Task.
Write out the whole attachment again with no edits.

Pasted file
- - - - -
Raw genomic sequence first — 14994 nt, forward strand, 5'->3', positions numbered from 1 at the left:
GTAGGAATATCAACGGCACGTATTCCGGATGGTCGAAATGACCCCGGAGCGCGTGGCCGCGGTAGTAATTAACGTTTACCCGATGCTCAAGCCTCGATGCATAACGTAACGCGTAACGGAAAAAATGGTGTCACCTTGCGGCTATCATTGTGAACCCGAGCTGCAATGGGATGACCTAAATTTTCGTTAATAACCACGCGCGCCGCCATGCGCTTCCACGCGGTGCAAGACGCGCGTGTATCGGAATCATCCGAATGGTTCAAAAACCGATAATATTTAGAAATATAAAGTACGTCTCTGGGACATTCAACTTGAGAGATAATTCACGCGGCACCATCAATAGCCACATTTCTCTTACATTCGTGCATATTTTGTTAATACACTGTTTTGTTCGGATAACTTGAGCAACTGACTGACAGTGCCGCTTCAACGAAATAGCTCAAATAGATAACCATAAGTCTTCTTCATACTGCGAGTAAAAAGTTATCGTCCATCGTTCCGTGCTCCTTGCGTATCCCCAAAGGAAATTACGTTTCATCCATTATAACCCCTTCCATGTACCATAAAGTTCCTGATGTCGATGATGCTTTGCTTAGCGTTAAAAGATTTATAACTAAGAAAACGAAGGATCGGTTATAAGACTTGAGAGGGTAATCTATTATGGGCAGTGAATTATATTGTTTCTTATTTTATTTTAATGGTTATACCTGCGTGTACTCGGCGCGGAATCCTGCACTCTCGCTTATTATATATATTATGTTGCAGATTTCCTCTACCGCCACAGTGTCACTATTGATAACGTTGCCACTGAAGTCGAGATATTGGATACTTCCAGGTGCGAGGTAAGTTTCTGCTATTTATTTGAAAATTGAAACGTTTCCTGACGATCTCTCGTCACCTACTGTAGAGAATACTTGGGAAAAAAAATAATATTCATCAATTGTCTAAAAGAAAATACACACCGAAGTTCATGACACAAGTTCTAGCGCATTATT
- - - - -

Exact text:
Raw genomic sequence first — 14994 nt, forward strand, 5'->3', positions numbered from 1 at the left:
GTAGGAATATCAACGGCACGTATTCCGGATGGTCGAAATGACCCCGGAGCGCGTGGCCGCGGTAGTAATTAACGTTTACCCGATGCTCAAGCCTCGATGCATAACGTAACGCGTAACGGAAAAAATGGTGTCACCTTGCGGCTATCATTGTGAACCCGAGCTGCAATGGGATGACCTAAATTTTCGTTAATAACCACGCGCGCCGCCATGCGCTTCCACGCGGTGCAAGACGCGCGTGTATCGGAATCATCCGAATGGTTCAAAAACCGATAATATTTAGAAATATAAAGTACGTCTCTGGGACATTCAACTTGAGAGATAATTCACGCGGCACCATCAATAGCCACATTTCTCTTACATTCGTGCATATTTTGTTAATACACTGTTTTGTTCGGATAACTTGAGCAACTGACTGACAGTGCCGCTTCAACGAAATAGCTCAAATAGATAACCATAAGTCTTCTTCATACTGCGAGTAAAAAGTTATCGTCCATCGTTCCGTGCTCCTTGCGTATCCCCAAAGGAAATTACGTTTCATCCATTATAACCCCTTCCATGTACCATAAAGTTCCTGATGTCGATGATGCTTTGCTTAGCGTTAAAAGATTTATAACTAAGAAAACGAAGGATCGGTTATAAGACTTGAGAGGGTAATCTATTATGGGCAGTGAATTATATTGTTTCTTATTTTATTTTAATGGTTATACCTGCGTGTACTCGGCGCGGAATCCTGCACTCTCGCTTATTATATATATTATGTTGCAGATTTCCTCTACCGCCACAGTGTCACTATTGATAACGTTGCCACTGAAGTCGAGATATTGGATACTTCCAGGTGCGAGGTAAGTTTCTGCTATTTATTTGAAAATTGAAACGTTTCCTGACGATCTCTCGTCACCTACTGTAGAGAATACTTGGGAAAAAAAATAATATTCATCAATTGTCTAAAAGAAAATACACACCGAAGTTCATGACACAAGTTCTAGCGCATTATT